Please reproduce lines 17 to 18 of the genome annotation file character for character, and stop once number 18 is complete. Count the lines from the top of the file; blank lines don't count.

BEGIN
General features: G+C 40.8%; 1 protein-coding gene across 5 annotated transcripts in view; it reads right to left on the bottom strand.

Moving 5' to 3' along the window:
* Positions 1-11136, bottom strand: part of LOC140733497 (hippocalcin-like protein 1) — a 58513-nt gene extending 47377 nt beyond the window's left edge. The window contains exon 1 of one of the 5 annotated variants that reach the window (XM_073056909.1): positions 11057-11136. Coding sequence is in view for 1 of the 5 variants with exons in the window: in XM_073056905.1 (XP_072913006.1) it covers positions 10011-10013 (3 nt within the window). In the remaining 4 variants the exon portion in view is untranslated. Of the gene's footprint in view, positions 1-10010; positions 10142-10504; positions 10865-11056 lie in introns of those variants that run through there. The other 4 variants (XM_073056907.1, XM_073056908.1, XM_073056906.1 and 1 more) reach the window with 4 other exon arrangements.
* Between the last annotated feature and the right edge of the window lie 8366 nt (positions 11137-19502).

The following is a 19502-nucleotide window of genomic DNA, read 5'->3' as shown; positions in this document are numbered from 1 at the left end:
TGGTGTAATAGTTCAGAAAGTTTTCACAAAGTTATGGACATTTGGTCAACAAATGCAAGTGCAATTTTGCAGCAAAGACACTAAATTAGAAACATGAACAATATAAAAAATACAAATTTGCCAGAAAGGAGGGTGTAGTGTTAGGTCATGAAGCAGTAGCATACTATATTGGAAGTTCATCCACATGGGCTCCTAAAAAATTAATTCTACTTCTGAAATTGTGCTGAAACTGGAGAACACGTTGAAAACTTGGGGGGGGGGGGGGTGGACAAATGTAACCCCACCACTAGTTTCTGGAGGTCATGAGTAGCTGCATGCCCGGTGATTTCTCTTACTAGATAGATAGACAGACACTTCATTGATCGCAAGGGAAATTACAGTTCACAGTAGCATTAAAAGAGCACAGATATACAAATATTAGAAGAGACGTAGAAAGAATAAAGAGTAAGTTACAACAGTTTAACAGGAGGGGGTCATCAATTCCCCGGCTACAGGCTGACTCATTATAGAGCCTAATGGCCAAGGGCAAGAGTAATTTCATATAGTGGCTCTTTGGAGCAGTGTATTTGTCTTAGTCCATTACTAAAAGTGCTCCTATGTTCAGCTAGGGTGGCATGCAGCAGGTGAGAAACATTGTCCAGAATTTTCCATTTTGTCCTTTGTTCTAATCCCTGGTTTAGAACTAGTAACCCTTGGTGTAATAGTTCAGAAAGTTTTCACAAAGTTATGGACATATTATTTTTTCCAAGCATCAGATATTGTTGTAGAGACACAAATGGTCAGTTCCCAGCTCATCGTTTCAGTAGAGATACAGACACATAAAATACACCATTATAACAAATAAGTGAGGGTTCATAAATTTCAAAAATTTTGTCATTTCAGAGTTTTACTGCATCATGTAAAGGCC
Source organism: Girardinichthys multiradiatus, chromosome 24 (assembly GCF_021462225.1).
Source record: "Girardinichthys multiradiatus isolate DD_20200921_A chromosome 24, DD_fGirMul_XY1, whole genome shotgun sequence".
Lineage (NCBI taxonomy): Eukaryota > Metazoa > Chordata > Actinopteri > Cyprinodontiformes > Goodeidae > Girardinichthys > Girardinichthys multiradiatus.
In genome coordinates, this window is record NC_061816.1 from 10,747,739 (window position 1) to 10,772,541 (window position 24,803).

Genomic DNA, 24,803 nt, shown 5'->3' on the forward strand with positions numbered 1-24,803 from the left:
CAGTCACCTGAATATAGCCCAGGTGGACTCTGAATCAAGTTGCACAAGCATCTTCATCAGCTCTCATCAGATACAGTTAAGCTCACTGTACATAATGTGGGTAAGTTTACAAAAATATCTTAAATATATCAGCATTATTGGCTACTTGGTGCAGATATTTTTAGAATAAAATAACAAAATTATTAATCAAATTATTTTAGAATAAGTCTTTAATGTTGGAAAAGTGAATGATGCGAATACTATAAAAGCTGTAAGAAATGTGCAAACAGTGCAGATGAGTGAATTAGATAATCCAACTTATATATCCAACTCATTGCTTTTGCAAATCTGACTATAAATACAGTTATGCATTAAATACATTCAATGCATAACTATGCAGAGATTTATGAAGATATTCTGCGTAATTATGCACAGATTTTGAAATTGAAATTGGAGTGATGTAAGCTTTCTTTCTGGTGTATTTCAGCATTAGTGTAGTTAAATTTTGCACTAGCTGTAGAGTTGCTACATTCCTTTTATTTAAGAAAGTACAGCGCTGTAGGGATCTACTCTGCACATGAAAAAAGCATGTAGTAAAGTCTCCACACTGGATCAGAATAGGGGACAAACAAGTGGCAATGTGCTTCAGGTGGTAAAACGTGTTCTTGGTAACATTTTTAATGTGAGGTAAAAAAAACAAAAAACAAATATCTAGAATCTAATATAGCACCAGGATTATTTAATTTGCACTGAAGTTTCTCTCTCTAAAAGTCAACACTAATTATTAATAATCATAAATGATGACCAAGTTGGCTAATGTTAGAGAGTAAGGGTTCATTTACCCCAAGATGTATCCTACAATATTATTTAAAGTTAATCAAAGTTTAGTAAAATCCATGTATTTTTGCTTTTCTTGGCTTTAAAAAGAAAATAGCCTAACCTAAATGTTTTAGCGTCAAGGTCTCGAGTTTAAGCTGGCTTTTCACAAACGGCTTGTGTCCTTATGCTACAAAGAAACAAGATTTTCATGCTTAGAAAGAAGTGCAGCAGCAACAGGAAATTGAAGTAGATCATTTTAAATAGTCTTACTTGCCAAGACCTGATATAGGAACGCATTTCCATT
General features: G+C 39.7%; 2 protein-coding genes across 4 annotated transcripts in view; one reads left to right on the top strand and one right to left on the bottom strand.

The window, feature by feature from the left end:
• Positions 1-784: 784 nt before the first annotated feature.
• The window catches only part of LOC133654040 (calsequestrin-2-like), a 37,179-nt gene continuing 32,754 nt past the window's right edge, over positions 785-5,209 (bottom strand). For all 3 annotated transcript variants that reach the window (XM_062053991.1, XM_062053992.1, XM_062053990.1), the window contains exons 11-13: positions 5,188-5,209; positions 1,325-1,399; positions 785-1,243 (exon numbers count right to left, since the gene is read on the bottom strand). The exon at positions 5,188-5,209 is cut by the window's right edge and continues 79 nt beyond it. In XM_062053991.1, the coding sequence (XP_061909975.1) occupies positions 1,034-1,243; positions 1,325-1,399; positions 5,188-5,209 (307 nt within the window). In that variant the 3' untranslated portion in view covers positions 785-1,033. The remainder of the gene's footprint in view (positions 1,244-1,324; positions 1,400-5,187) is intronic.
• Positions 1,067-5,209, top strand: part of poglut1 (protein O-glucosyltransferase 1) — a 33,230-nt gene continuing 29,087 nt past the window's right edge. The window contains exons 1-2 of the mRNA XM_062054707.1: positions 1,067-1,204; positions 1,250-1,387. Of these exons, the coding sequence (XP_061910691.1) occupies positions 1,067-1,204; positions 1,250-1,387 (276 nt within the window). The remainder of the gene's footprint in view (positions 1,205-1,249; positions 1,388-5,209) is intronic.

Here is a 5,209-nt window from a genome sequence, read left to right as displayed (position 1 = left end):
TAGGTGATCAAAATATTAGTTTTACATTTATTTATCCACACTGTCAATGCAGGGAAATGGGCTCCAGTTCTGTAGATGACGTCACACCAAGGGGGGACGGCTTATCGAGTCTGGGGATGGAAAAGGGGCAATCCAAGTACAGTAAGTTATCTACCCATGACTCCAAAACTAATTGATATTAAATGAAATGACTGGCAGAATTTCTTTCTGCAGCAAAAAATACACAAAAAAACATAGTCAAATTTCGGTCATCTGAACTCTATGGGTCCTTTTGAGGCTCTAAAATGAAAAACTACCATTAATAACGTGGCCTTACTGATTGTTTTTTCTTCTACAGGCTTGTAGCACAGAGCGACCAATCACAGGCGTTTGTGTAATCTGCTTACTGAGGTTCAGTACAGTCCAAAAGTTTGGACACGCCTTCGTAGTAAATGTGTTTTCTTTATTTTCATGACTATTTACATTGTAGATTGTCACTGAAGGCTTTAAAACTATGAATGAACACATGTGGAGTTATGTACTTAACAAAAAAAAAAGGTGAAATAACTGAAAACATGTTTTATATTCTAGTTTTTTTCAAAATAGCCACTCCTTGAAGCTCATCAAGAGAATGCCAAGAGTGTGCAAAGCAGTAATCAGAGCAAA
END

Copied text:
• Positions 1,067-5,209, top strand: part of poglut1 (protein O-glucosyltransferase 1) — a 33,230-nt gene continuing 29,087 nt past the window's right edge. The window contains exons 1-2 of the mRNA XM_062054707.1: positions 1,067-1,204; positions 1,250-1,387. Of these exons, the coding sequence (XP_061910691.1) occupies positions 1,067-1,204; positions 1,250-1,387 (276 nt within the window). The remainder of the gene's footprint in view (positions 1,205-1,249; positions 1,388-5,209) is intronic.

Here is a 5,209-nt window from a genome sequence, read left to right as displayed (position 1 = left end):